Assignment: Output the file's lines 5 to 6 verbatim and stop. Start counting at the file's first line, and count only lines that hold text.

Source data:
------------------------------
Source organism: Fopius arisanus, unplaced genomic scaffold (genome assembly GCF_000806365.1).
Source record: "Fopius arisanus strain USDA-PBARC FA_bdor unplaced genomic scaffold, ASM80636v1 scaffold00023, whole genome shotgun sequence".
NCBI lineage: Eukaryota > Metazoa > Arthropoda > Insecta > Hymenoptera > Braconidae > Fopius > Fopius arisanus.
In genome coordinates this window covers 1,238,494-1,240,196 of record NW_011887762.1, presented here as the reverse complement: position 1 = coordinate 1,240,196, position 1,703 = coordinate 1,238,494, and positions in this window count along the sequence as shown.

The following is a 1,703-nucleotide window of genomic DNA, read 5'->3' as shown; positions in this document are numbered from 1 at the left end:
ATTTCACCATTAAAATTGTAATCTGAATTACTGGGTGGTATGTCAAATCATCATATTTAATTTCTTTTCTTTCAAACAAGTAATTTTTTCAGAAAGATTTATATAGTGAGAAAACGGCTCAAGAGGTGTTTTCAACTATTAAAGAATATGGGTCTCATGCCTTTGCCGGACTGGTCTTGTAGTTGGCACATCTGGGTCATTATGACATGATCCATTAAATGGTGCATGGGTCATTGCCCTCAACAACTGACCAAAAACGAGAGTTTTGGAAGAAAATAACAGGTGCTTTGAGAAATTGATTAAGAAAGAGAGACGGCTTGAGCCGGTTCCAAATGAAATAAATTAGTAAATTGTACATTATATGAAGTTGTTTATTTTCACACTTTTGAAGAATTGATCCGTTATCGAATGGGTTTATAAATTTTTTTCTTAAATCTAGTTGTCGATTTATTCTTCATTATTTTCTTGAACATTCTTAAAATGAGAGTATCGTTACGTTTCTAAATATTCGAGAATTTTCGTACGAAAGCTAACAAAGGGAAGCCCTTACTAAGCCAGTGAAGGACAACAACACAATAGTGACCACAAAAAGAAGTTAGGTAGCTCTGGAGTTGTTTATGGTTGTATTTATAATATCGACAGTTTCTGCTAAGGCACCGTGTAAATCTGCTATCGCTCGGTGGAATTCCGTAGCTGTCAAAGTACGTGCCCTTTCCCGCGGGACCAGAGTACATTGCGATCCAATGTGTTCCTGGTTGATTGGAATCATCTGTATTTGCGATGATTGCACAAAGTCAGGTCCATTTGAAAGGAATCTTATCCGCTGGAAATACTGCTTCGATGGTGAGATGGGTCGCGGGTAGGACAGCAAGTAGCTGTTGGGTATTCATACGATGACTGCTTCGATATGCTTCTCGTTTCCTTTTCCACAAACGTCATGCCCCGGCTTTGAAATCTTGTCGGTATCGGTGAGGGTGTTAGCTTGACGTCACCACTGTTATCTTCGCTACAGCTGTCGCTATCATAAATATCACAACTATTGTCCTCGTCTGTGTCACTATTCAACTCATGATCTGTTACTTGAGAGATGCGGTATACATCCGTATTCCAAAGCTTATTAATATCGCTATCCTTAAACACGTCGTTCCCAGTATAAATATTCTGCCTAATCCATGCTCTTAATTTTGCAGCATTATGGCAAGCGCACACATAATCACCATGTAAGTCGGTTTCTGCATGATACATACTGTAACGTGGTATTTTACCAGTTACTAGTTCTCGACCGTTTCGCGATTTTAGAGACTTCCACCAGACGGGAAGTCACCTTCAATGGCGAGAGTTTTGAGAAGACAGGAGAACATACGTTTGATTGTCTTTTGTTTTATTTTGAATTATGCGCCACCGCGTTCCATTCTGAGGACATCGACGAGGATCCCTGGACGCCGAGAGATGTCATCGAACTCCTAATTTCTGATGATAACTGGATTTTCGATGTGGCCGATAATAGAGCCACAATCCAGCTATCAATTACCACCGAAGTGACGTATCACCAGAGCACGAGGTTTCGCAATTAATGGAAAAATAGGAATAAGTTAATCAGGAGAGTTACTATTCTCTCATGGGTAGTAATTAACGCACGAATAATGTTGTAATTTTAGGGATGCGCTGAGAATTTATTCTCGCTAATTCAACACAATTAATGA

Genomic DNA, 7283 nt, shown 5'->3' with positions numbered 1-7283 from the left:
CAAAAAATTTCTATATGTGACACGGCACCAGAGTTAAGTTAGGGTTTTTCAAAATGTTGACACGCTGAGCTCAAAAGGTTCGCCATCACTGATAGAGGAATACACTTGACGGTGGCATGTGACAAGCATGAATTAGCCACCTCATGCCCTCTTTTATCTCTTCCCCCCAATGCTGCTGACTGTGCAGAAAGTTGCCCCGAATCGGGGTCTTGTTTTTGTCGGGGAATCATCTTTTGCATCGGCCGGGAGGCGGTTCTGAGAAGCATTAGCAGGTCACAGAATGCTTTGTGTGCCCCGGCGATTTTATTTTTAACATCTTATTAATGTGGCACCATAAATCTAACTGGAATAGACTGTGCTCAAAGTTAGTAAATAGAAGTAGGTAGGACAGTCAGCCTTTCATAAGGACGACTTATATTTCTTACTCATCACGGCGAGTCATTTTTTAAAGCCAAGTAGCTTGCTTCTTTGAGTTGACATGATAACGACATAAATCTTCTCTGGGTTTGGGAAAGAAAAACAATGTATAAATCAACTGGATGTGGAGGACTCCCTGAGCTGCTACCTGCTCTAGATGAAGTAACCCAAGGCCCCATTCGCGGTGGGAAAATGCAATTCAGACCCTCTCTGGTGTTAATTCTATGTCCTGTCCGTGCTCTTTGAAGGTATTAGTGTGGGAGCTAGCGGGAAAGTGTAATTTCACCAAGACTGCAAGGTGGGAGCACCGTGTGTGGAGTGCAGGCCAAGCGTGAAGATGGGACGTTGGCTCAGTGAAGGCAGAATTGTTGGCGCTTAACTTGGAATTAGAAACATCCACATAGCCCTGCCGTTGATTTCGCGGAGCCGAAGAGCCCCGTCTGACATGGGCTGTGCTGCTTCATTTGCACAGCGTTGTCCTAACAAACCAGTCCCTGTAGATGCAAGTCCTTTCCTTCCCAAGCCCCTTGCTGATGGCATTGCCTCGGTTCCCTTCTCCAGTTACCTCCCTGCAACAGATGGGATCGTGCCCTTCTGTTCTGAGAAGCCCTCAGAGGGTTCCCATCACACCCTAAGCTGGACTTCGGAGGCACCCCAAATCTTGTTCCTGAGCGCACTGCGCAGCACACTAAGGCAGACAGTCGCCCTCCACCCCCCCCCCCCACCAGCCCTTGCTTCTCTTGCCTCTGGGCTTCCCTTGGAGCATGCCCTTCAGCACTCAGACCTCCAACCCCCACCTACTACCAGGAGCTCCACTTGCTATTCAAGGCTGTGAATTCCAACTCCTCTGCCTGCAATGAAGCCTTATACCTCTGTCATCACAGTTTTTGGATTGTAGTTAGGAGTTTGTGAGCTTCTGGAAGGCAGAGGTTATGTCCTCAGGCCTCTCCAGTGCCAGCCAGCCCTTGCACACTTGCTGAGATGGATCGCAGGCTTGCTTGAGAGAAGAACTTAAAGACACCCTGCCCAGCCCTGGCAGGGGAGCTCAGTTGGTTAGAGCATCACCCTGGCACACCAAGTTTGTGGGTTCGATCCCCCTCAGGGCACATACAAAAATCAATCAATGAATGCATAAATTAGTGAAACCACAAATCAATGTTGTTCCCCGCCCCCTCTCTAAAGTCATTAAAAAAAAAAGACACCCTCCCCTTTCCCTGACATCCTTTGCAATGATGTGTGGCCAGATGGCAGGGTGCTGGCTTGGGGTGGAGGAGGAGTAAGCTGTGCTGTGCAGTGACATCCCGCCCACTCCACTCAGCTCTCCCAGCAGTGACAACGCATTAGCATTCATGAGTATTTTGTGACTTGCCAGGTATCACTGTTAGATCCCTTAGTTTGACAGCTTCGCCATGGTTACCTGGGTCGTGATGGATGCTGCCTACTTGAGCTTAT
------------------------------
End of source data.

The following is a 1,703-nucleotide window of genomic DNA, read 5'->3' as shown; positions in this document are numbered from 1 at the left end:
ATTTCACCATTAAAATTGTAATCTGAATTACTGGGTGGTATGTCAAATCATCATATTTAATTTCTTTTCTTTCAAACAAGTAATTTTTTCAGAAAGATTTATATAGTGAGAAAACGGCTCAAGAGGTGTTTTCAACTATTAAAGAATATGGGTCTCATGCCTTTGCCGGACTGGTCTTGTAGTTGGCACATCTGGGTCATTATGACATGATCCATTAAATGGTGCATGGGTCATTGCCCTCAACAACTGACCAAAAACGAGAGTTTTGGAAGAAAATAACAGGTGCTTTGAGAAATTGATTAAGAAAGAGAGACGGCTTGAGCCGGTTCCAAATGAAATAAATTAGTAAATTGTACATTATATGAAGTTGTTTATTTTCACACTTTTGAAGAATTGATCCGTTATCGAATGGGTTTATAAATTTTTTTCTTAAATCTAGTTGTCGATTTATTCTTCATTATTTTCTTGAACATTCTTAAAATGAGAGTATCGTTACGTTTCTAAATATTCGAGAATTTTCGTACGAAAGCTAACAAAGGGAAGCCCTTACTAAGCCAGTGAAGGACAACAACACAATAGTGACCACAAAAAGAAGTTAGGTAGCTCTGGAGTTGTTTATGGTTGTATTTATAATATCGACAGTTTCTGCTAAGGCACCGTGTAAATCTGCTATCGCTCGGTGGAATTCCGTAGCTGTCAAAGTACGTGCCCTTTCCCGCGGGACCAGAGTACATTGCGATCCAATGTGTTCCTGGTTGATTGGAATCATCTGTATTTGCGATGATTGCACAAAGTCAGGTCCATTTGAAAGGAATCTTATCCGCTGGAAATACTGCTTCGATGGTGAGATGGGTCGCGGGTAGGACAGCAAGTAGCTGTTGGGTATTCATACGATGACTGCTTCGATATGCTTCTCGTTTCCTTTTCCACAAACGTCATGCCCCGGCTTTGAAATCTTGTCGGTATCGGTGAGGGTGTTAGCTTGACGTCACCACTGTTATCTTCGCTACAGCTGTCGCTATCATAAATATCACAACTATTGTCCTCGTCTGTGTCACTATTCAACTCATGATCTGTTACTTGAGAGATGCGGTATACATCCGTATTCCAAAGCTTATTAATATCGCTATCCTTAAACACGTCGTTCCCAGTATAAATATTCTGCCTAATCCATGCTCTTAATTTTGCAGCATTATGGCAAGCGCACACATAATCACCATGTAAGTCGGTTTCTGCATGATACATACTGTAACGTGGTATTTTACCAGTTACTAGTTCTCGACCGTTTCGCGATTTTAGAGACTTCCACCAGACGGGAAGTCACCTTCAATGGCGAGAGTTTTGAGAAGACAGGAGAACATACGTTTGATTGTCTTTTGTTTTATTTTGAATTATGCGCCACCGCGTTCCATTCTGAGGACATCGACGAGGATCCCTGGACGCCGAGAGATGTCATCGAACTCCTAATTTCTGATGATAACTGGATTTTCGATGTGGCCGATAATAGAGCCACAATCCAGCTATCAATTACCACCGAAGTGACGTATCACCAGAGCACGAGGTTTCGCAATTAATGGAAAAATAGGAATAAGTTAATCAGGAGAGTTACTATTCTCTCATGGGTAGTAATTAACGCACGAATAATGTTGTAATTTTAGGGATGCGCTGAGAATTTATTCTCGCTAATTCAACACAATTAATGA